Sound Recordings—An Essential Tool for Conservation

Authors


British Bird Sounds on CD. The Definitive Audio Guide to Birds in Britain . 2010 . British Library , London , U.K. 175 tracks. $25 (two CDs). ISBN 978-0-7123-0512-9 .

Coastal Birds. An Audio Guide to Bird Sounds of the British Coastline . 2010 . British Library , London , U.K. 50 tracks. $15 (one CD). ISBN 978-0-7123-0588-4 .

Countryside Birds. An Audio Guide to the Bird Songs of the British Countryside . 2010 . British Library , London , U.K. 65 tracks. $15 (one CD). ISBN 978-0-7123-0590-7 .

Songs of Garden Birds. The Definitive Audio Guide to British Garden Birds . 2010 . British Library , London , U.K. 52 tracks. $15 (one CD). ISBN 978-0-7123-0519-8 .

Vanishing Wildlife. A Sound Guide to Britain's Endangered Species . 2010 . British Library , London , U.K. 31 tracks. $15 (one CD). ISBN 978-0-7123-0528-0 .

Bird Sounds of Madagascar. An Audio Guide to the Island's Unique Birds . Compiled by F. Hawkins and R. Ranft . 2010 . British Library , London , U.K. 99 tracks. $15 (one CD). ISBN 978-0-7123-0534-1 .

Sounds of the Deep. An Exploration of Life in Our Seas . 2010 . British Library , London , U.K. 15 tracks. $15 (one CD). ISBN 978-0-7123-0526-6 .

Rainforest Requiem. Recordings of Wildlife in the Amazon Rainforest . Compiled by R. Ranft . 2010 . British Library , London , U.K. 29 tracks. $15 (one CD). ISBN 978-0-7123-0513-6 .

Beyond the beauty in bird and other animal sounds, and beyond their use in casual bird watching, sounds as documented on CDs such as these can have enormous conservation value. Being able to identify the sounds of various species is indispensable for any accurate census of species abundance, and accurate census data are essential for making many conservation decisions, not just for the birds or other animals being censused but for entire ecosystems. Consider how the late Ted Parker used his extensive knowledge of Neotropical bird sounds in his work for Conservation International (Schulenberg & Collar 1995; Remsen 1997). From 1989 until his death during a bird survey in 1993, Parker directed his innovative Rapid Assessment Program, through which a team of experts could visit a proposed conservation site and in a relatively short time assay the conservation value of that site. Parker knew the bird sounds and could quickly document the diversity of avian species of any place in the New World, far faster and more completely than years of observational surveys. With Neotropical habitats rapidly disappearing, such assessment speed, made possible through knowledge of bird sounds, is essential.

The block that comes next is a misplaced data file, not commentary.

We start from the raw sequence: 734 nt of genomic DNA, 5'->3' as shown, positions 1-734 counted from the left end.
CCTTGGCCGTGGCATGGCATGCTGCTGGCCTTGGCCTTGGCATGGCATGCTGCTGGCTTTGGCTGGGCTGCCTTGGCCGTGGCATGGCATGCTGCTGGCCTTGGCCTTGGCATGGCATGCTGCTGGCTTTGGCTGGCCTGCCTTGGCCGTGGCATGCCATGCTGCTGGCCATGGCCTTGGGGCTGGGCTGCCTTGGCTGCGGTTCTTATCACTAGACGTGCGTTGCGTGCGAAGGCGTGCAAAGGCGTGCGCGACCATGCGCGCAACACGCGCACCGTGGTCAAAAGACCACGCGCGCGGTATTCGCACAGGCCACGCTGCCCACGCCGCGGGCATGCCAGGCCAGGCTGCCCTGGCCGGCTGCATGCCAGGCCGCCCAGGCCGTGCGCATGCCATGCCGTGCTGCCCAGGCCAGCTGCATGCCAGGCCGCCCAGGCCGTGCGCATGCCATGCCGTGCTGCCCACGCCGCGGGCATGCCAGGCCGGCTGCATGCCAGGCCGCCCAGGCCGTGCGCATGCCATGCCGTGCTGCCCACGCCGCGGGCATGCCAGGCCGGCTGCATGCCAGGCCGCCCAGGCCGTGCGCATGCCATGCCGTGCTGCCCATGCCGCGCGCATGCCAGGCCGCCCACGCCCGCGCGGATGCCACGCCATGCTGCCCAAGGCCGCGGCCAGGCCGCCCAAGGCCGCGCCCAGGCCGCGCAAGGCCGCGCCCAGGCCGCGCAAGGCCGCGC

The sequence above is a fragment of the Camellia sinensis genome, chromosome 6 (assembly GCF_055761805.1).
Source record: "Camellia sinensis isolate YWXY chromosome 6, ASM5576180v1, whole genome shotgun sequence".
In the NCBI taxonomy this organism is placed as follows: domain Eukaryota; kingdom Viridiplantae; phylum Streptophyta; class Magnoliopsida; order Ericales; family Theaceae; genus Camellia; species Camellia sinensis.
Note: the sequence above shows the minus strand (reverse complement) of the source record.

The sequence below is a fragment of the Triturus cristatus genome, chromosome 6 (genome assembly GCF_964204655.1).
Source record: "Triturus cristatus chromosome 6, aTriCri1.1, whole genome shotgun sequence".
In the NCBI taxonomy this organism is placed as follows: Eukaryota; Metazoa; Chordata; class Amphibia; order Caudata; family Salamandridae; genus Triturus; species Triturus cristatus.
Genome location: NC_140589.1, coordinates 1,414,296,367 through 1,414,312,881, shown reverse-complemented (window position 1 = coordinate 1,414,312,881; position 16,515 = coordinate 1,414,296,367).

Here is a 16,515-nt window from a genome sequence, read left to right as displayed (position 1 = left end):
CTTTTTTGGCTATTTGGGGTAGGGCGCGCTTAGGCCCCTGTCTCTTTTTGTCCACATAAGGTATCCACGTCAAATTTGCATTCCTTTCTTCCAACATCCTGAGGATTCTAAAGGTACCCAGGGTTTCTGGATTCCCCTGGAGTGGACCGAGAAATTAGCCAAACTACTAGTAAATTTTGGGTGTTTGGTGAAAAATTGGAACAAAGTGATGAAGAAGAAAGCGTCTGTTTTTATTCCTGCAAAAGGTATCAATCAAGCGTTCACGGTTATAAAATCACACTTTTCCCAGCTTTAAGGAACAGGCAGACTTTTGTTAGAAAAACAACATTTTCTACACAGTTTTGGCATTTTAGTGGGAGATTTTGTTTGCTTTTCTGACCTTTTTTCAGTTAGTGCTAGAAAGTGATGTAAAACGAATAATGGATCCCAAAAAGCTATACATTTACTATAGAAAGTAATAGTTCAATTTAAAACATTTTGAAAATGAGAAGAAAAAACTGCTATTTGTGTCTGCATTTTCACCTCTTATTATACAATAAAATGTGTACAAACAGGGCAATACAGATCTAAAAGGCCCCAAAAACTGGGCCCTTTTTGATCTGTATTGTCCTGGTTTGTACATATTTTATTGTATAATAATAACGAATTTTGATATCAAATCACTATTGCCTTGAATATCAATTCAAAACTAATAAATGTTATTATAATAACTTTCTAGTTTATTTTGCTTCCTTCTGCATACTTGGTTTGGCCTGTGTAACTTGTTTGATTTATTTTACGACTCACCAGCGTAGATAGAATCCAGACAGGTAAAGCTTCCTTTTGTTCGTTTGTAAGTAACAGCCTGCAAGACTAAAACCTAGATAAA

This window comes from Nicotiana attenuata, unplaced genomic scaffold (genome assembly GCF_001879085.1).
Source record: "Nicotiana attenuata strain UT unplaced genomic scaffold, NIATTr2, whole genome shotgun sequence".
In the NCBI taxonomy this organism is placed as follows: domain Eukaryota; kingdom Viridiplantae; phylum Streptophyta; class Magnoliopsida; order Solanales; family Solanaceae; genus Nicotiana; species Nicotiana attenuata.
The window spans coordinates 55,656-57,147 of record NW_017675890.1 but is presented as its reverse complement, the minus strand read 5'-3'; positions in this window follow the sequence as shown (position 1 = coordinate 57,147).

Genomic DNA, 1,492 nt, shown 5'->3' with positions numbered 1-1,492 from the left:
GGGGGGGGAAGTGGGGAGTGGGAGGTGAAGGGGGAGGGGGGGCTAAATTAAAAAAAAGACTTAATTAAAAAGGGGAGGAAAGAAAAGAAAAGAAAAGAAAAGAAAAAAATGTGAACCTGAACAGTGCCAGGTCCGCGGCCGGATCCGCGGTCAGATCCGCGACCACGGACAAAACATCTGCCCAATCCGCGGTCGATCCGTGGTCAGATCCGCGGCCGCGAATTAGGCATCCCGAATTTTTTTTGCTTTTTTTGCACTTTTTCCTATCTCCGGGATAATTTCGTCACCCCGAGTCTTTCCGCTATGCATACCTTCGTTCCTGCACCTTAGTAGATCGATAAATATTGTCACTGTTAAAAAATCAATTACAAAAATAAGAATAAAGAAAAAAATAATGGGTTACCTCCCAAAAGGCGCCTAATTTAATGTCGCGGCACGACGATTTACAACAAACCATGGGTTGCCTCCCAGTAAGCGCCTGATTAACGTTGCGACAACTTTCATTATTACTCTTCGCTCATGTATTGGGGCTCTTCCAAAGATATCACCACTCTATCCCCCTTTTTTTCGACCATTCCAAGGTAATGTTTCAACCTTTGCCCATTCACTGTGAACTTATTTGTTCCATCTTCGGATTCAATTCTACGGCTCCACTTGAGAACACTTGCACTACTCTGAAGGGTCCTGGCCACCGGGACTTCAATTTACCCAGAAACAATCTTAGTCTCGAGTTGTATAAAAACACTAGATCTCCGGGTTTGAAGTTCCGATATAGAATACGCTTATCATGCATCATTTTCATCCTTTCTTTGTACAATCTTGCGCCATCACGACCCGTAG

The sounds of birds are also indispensable in taxonomy and in identifying and understanding the units of biological diversity that conservation professionals seek to conserve. Parker was renowned for being able to identify new species on the basis of sound alone. He also could distinguish hundreds of abrupt and dramatic shifts in vocal characters within described Neotropical species, shifts that almost certainly represent boundaries between different species (e.g., Isler et al. 1998). Archives such as those at the British Library and the Cornell Laboratory of Ornithology contain an abundance of well-documented material that is often the basis for thorough systematic studies.

The CDs published by the British Library serve a variety of purposes. British Bird Sounds on CD, Coastal Birds, Countryside Birds, and Songs of Garden Birds systematically provide examples of the most common vocalizations of birds that occur throughout Great Britain. They are foremost a guide for those who wish to be able to identify and enjoy birds by their sounds. Two of the remaining four CDs have more direct application to conservation. Vanishing Wildlife alerts listeners to wild animals that are disappearing from Britain and provides some lessons in conservation, and Bird Sounds of Madagascar is likely to aid in identification of species during a survey and preservation of the endemic and endangered birds there. Sounds of the Deep and Rainforest Requiem invite one to listen in awe and appreciation to our singing planet. In Sounds of the Deep one is taken on an underwater journey through the world's oceans to hear rare and seldom-appreciated sounds. Rainforest Requiem invites listeners to immerse themselves in the magic of an Amazonian soundscape.

For the most part, the CDs serve these purposes superbly. The CDs of sounds of British birds are a thorough, complementary set that can be used to learn the basic sounds of birds throughout Britain. The recordings are compiled from those of accomplished British sound recordists such as Richard Margoschis, John Gordon, Patrick Sellar, and Chris Watson. Vanishing Wildlife raises alarms for anyone who cares about preserving diversity in our natural world, and anyone listening to the remarkable sounds presented here cannot help but be moved. Appreciation and awe of the sounds in the Deep and the Rainforest CDs are inevitable. Those who find Bird Sounds of Madagascar of interest would also do well to consider the four-CD set by Huguet and Chappuis (2003), which includes the sounds of 327 species of Madagascar birds and a booklet in French and English.

The natural sounds of the planet are one of the most compelling facets of life on Earth, and in that sense any CD that calls attention to this wonder of our natural world is worthy of note. Such are these eight CDs. Senegal conservationist Baba Dioum spoke of how humans will conserve only what they love and understand and know, and for many listening to these CDs could lead to the knowing and love that will help foster conservation in general. The health of our planet would certainly be much improved if CDs like these were cherished parts of everyone's library.

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